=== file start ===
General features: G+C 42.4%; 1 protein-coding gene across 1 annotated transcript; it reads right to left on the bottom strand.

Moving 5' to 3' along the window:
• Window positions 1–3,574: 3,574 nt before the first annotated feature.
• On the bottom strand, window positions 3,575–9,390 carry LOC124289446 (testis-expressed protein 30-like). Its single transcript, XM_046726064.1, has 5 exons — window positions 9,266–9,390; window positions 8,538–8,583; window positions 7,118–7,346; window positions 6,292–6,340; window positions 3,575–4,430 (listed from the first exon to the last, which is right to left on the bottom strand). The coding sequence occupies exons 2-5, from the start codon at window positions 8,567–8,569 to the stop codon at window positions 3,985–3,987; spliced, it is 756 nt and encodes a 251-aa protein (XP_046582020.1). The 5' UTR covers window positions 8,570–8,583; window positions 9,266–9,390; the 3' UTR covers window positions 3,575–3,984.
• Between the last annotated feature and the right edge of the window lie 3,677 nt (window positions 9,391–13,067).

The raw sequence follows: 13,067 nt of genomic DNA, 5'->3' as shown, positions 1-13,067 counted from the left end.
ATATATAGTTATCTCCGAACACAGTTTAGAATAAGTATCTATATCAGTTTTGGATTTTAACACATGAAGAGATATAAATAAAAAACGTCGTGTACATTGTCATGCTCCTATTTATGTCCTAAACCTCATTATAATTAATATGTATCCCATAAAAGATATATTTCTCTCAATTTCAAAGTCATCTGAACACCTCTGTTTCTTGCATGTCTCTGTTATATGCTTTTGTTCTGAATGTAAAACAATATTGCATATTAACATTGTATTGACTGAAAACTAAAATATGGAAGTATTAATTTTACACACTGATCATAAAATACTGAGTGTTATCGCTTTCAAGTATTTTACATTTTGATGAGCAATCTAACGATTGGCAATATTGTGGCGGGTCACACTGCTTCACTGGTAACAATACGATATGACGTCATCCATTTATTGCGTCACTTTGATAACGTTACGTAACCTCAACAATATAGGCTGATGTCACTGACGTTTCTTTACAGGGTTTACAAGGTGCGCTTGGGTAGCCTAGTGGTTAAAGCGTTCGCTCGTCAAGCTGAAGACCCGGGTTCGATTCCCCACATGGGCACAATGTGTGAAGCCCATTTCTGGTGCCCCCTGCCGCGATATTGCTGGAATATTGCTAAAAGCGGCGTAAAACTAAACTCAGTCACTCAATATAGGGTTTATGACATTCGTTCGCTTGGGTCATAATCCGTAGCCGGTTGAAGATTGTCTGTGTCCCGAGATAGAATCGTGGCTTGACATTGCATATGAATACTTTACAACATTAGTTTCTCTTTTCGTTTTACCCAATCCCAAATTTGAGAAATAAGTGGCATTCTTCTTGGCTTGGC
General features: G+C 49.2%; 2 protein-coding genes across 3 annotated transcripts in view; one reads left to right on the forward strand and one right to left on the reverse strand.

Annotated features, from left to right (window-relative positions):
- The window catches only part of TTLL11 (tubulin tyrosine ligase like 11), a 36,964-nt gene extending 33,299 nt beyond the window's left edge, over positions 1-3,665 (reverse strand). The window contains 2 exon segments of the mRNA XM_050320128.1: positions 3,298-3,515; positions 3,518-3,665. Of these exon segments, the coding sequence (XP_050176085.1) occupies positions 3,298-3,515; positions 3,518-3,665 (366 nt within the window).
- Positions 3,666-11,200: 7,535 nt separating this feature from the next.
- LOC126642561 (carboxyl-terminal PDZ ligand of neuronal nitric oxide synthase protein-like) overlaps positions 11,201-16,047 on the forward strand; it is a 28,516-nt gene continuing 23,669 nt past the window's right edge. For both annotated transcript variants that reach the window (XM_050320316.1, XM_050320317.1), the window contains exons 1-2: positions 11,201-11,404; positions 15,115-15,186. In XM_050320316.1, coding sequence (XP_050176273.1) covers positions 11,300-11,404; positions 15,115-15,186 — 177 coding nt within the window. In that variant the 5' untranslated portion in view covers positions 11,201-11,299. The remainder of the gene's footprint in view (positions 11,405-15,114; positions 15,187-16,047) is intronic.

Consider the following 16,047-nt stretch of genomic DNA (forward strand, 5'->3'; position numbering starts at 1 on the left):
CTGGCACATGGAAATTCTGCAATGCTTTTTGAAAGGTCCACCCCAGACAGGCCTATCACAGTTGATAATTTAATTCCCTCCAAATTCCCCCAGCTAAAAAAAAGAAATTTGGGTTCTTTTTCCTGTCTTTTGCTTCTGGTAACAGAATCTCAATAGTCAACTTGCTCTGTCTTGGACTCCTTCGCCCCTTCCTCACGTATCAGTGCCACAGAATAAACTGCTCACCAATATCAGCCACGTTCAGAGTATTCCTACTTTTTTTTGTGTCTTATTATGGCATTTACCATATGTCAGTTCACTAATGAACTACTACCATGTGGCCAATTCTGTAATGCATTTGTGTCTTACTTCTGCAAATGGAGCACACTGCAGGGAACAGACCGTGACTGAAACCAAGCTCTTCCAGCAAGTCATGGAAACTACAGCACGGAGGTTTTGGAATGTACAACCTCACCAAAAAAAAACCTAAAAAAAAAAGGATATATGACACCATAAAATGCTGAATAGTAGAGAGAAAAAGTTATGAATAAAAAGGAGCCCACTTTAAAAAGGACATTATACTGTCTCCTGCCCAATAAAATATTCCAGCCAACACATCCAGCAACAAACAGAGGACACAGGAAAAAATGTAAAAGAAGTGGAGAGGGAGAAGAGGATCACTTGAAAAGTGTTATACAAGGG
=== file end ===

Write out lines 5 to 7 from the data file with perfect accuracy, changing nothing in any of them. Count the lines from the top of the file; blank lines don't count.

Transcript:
• Between the last annotated feature and the right edge of the window lie 3,677 nt (window positions 9,391–13,067).

The raw sequence follows: 13,067 nt of genomic DNA, 5'->3' as shown, positions 1-13,067 counted from the left end.
ATATATAGTTATCTCCGAACACAGTTTAGAATAAGTATCTATATCAGTTTTGGATTTTAACACATGAAGAGATATAAATAAAAAACGTCGTGTACATTGTCATGCTCCTATTTATGTCCTAAACCTCATTATAATTAATATGTATCCCATAAAAGATATATTTCTCTCAATTTCAAAGTCATCTGAACACCTCTGTTTCTTGCATGTCTCTGTTATATGCTTTTGTTCTGAATGTAAAACAATATTGCATATTAACATTGTATTGACTGAAAACTAAAATATGGAAGTATTAATTTTACACACTGATCATAAAATACTGAGTGTTATCGCTTTCAAGTATTTTACATTTTGATGAGCAATCTAACGATTGGCAATATTGTGGCGGGTCACACTGCTTCACTGGTAACAATACGATATGACGTCATCCATTTATTGCGTCACTTTGATAACGTTACGTAACCTCAACAATATAGGCTGATGTCACTGACGTTTCTTTACAGGGTTTACAAGGTGCGCTTGGGTAGCCTAGTGGTTAAAGCGTTCGCTCGTCAAGCTGAAGACCCGGGTTCGATTCCCCACATGGGCACAATGTGTGAAGCCCATTTCTGGTGCCCCCTGCCGCGATATTGCTGGAATATTGCTAAAAGCGGCGTAAAACTAAACTCAGTCACTCAATATAGGGTTTATGACATTCGTTCGCTTGGGTCATAATCCGTAGCCGGTTGAAGATTGTCTGTGTCCCGAGATAGAATCGTGGCTTGACATTGCATATGAATACTTTACAACATTAGTTTCTCTTTTCGTTTTACCCAATCCCAAATTTGAGAAATAAGTGGCATTCTTCTTGGCTTGGC